My Kanye Ramblings…Why Because I?…For Reasons

Yesterday there was an interview in the NY Times featuring Kanye West. I had several thoughts about it but there were three that that stuck with me. The first, is that Kanye is one of the only Black men in pop culture who continues to evolve publicly, in real time, while remaining squarely in front of his narrative.

Second, a big part of Kanye’s public evolution has to do with his willingness to be vulnerable and emotional, publicly. He is willing to be vulnerable, honest and wrong. When I say emotional I don’t mean full of rage, there is space for Black men to do that in pop culture, in fact some folks expect it.  In fact way back in 2008, I wrote about his willingness to be vulnerable with the album 808’s and Heartbreak.

Last, I realized that a huge portion of the public sphere conversations about art don’t pivot around Black artists who put their craft first. On Twitter, we talk about Scandal (and Shonda Rhimes certainly puts her craft first but our conversations on Twitter aren’t about that dimension of her work), we talk about Love and Hip Hop Atlanta, we talk about rap music lyrics if they are inflammatory. But Black visual artists who are craft first!?!? But perhaps  one of the issues playing a role here is privilege, my own personal privilege that I need to own in this conversation. By privilege I mean the ability to know, study and read about Black artists who are craft first. When I think about Black artists who are craft first the folks who come to mind are Ava Duvernay, Wangechi Mutu, Sanford Biggers, Bradford Young,  Dee Rees, Aisha Simmons (who is on and engaged on Twitter). This list isn’t exhaustive, these are the folks who came to mind. I am not saying that they don’t have online presence, they do, what I am saying is that reading that Kanye article made me wonder, where are the artistic conversations by young(er) established and emerging artists in 2013? Or perhaps the conversations exist and I am slipping. If you are aware of such conversations, please link me, I’d Love to see them.

If a huge portion of the Black public sphere is happening on the internet, and this is MY observation, then what does it mean if we don’t see these artists in these spaces having conversations. Or is the issue also of one around time, space and labor. In other words, if you are too busy shooting documentaries, shooting photographs, writing novels, creating web series, creating multi-media work, then you simply may not have the time to be on Twitter.

Social media is labor.

Anyhoo, just some thoughts that the Kanye interview had me thinking about.

I guess also has me thinking that as I move forward with the book and the doc, one of the questions rattling around in my head is whether will the historic spaces that I have visited and participated in, will they feel the same? Will the internet conversations be enough?

Why People Hate 808’s and Heartbreak

Kanye and Alexis

I listened to 808 and Heartbreaks last week for about two days straight.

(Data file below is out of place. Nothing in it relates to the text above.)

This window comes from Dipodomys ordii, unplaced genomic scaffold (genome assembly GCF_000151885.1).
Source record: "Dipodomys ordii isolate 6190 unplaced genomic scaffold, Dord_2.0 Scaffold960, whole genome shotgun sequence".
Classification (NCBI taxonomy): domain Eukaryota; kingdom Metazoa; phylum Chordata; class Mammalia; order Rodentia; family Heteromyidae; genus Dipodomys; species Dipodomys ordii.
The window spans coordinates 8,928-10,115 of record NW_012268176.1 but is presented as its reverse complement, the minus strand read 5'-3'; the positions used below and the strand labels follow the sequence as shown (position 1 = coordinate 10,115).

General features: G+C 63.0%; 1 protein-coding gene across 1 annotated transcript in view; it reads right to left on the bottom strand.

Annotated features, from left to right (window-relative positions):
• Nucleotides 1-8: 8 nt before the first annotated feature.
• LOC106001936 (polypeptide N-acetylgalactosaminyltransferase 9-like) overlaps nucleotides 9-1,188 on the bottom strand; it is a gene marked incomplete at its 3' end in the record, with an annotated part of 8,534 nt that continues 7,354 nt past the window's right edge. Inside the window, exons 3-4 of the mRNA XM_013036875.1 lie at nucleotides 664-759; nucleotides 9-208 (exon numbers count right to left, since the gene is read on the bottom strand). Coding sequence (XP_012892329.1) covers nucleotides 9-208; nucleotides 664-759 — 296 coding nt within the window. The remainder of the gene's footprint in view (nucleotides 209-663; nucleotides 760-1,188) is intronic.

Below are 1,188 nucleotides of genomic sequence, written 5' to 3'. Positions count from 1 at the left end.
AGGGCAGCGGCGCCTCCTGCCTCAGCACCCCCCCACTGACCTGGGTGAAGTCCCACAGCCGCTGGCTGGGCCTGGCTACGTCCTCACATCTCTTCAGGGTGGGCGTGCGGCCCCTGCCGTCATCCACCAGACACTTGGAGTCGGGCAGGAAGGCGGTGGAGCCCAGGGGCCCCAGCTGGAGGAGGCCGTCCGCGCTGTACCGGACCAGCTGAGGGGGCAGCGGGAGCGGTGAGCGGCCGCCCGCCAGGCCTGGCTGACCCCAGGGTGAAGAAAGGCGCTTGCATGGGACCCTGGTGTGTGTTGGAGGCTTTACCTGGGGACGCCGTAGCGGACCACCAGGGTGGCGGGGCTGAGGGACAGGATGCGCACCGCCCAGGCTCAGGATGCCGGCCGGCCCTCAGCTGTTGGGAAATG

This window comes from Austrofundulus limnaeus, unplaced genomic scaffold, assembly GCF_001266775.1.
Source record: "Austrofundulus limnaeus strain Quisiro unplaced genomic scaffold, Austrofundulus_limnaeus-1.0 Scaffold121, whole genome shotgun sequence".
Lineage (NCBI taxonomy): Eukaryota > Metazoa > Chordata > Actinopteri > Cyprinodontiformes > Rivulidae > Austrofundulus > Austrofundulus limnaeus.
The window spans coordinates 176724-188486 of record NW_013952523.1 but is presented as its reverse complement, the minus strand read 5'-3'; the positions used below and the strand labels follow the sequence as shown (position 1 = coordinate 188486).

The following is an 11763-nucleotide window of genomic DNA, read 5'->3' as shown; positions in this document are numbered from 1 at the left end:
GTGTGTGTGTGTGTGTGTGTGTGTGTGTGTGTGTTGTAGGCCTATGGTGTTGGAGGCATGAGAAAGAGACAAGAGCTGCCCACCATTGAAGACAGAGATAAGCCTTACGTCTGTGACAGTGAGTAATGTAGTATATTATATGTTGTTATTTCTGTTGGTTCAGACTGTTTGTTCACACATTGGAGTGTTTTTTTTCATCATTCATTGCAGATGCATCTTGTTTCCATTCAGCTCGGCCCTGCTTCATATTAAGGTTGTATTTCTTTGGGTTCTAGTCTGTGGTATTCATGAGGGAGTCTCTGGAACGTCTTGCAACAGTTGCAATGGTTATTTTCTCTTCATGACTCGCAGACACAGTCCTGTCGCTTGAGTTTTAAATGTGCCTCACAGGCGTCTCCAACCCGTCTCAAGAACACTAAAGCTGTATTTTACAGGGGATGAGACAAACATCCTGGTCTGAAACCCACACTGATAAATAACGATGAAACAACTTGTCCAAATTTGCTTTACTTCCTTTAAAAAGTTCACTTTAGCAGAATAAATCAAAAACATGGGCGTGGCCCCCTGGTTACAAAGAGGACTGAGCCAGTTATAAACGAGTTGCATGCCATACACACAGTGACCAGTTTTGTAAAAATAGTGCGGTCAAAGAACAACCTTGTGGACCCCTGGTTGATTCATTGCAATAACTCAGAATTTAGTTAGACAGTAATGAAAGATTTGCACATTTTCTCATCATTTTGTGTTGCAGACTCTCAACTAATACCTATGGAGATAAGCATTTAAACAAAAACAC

It is an album that needs to be played loudly, in your trunk, on your
headphones or in the living groom.

I came to it through the back door as I wasn’t really tripping off of it
until I saw folks at The Smoking Section speak and I read the comments
section. I figured if that many people were hating on it, then I should give
it a listen.

Besides, I typically rock for the underdog.

I also knew that given the loss that he experienced in the last year
and the fact that he is a Gemini, he was going to go all out on the album.

Word to Tupac.

The more I listened to the album, the more I realized that this
cat was in a lot of pain, and trying to articulate it.

To say that he “sounds like” T-Pain misses the point by looking
at just the sound, but ignoring the content. T- Pain ain’t never
said anything that made me think about nothing.

Whereas, 808’s and Heartbreak, helped me with being in
reflection mode last week.

Besides, listening to the beat and not the lyrics has been a troubling
issue in hip hop since The Chronic.

Break up albums allow an artist to lay it on the line. 808’s is no different.
In fact, Marvin Gaye’s Here my Dear, Erykah’s Mamas Gun are some
other examples that come to mind.

Other than the loss of someone, when are you really vulnerable?

Listening to the album and hearing him describe those
post break up slug penetrate moments, I came to realize
that he was being both vulnerable and in pain and in our culture that
is a no no for men, and antithetical to Black manhood. That is if
if you believed what you saw in hip hop.

It was then that I realized that the only acceptable emotion
for Black men to publicly express and still retain their
is rage.

Kill a hundred fools? Cool.
Murder, stab, rape? Fine.
Sad over losing our ex? Blasphemy.

In many ways, 808’s and heartbreak is a blues album.

That classic since my baby left me blues music.

In fact, the beef over this Kanye album underscores
the stark differences between the Blues and hip hop.

With the blues, Black men could be complex, emotional
human beings.

With hip hop, at least with regard to the dominant narrative,
they can only be self destructive machines.

I wonder what BB King thinks?